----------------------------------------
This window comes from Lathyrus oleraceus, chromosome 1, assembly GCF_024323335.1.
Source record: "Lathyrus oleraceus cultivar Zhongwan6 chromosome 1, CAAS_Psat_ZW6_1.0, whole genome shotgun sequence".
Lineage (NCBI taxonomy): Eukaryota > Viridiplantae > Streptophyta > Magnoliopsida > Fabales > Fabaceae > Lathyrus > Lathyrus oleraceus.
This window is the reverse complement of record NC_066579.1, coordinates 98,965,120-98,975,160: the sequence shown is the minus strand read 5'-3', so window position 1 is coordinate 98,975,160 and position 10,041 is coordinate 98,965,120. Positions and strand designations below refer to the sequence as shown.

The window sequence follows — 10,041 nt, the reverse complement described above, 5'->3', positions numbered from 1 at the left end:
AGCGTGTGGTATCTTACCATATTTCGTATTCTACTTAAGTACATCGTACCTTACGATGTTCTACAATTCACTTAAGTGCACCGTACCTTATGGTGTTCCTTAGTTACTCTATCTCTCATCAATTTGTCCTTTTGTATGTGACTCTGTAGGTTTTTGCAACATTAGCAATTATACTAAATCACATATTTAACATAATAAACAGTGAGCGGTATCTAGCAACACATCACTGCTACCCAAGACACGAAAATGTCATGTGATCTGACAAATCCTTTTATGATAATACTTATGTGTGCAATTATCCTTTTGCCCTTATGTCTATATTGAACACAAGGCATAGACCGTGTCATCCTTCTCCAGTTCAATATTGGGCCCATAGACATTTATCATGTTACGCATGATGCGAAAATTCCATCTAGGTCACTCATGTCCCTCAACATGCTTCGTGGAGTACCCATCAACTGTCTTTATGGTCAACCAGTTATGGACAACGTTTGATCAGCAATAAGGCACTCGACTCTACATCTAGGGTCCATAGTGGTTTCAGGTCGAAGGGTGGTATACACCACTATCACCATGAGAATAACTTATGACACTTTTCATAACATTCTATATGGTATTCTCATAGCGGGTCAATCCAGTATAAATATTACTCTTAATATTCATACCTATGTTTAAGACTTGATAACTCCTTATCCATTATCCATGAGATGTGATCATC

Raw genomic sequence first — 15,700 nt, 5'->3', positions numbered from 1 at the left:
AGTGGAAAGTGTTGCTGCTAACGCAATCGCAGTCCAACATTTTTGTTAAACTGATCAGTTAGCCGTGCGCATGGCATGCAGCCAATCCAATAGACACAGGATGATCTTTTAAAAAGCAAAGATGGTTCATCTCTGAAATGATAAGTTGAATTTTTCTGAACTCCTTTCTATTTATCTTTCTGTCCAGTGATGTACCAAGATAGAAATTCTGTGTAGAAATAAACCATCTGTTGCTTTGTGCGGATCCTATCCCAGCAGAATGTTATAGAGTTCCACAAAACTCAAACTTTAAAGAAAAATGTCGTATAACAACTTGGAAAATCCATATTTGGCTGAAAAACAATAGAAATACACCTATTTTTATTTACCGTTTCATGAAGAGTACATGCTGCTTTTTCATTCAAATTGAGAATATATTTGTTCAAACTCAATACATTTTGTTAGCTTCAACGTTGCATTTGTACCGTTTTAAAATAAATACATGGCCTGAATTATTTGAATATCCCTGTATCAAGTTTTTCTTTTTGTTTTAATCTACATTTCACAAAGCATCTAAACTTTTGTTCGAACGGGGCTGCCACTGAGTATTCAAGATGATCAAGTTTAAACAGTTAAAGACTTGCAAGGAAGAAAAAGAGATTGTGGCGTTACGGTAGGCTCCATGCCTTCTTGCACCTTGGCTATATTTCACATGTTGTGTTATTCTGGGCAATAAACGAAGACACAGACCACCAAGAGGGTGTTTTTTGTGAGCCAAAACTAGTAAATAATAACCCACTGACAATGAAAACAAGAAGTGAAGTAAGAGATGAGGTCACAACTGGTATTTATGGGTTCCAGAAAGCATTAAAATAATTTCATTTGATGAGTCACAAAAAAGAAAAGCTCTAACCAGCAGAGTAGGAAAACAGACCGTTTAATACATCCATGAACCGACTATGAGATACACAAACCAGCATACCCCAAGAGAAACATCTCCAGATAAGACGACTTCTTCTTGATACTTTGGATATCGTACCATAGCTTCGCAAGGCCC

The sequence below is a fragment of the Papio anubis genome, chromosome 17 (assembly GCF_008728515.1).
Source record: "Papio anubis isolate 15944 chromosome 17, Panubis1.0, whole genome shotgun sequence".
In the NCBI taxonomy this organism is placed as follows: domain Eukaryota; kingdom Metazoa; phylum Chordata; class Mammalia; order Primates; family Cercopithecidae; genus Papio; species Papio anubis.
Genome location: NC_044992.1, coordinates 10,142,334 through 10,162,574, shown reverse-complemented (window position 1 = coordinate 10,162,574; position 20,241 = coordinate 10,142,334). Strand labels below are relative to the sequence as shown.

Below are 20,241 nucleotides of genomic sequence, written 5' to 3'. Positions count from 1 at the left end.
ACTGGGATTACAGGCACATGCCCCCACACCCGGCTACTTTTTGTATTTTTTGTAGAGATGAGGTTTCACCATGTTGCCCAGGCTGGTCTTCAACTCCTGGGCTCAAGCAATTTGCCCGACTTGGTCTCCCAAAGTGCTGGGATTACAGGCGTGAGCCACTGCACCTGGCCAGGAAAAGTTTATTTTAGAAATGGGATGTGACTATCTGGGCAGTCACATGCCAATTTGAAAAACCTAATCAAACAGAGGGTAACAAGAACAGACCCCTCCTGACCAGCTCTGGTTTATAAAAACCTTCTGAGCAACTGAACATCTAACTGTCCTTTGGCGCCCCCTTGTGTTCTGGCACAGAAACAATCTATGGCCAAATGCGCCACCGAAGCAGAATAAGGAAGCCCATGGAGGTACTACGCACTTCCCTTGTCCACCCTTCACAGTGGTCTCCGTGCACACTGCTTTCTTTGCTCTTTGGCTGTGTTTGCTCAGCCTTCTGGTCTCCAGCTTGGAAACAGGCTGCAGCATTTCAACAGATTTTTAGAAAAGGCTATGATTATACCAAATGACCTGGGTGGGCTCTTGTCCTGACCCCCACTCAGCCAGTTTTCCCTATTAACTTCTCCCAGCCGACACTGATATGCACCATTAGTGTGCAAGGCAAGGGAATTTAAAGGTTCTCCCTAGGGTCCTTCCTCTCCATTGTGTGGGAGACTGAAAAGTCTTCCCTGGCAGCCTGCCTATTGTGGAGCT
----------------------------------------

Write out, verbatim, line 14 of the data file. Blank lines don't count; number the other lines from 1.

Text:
ACTGGGATTACAGGCACATGCCCCCACACCCGGCTACTTTTTGTATTTTTTGTAGAGATGAGGTTTCACCATGTTGCCCAGGCTGGTCTTCAACTCCTGGGCTCAAGCAATTTGCCCGACTTGGTCTCCCAAAGTGCTGGGATTACAGGCGTGAGCCACTGCACCTGGCCAGGAAAAGTTTATTTTAGAAATGGGATGTGACTATCTGGGCAGTCACATGCCAATTTGAAAAACCTAATCAAACAGAGGGTAACAAGAACAGACCCCTCCTGACCAGCTCTGGTTTATAAAAACCTTCTGAGCAACTGAACATCTAACTGTCCTTTGGCGCCCCCTTGTGTTCTGGCACAGAAACAATCTATGGCCAAATGCGCCACCGAAGCAGAATAAGGAAGCCCATGGAGGTACTACGCACTTCCCTTGTCCACCCTTCACAGTGGTCTCCGTGCACACTGCTTTCTTTGCTCTTTGGCTGTGTTTGCTCAGCCTTCTGGTCTCCAGCTTGGAAACAGGCTGCAGCATTTCAACAGATTTTTAGAAAAGGCTATGATTATACCAAATGACCTGGGTGGGCTCTTGTCCTGACCCCCACTCAGCCAGTTTTCCCTATTAACTTCTCCCAGCCGACACTGATATGCACCATTAGTGTGCAAGGCAAGGGAATTTAAAGGTTCTCCCTAGGGTCCTTCCTCTCCATTGTGTGGGAGACTGAAAAGTCTTCCCTGGCAGCCTGCCTATTGTGGAGCT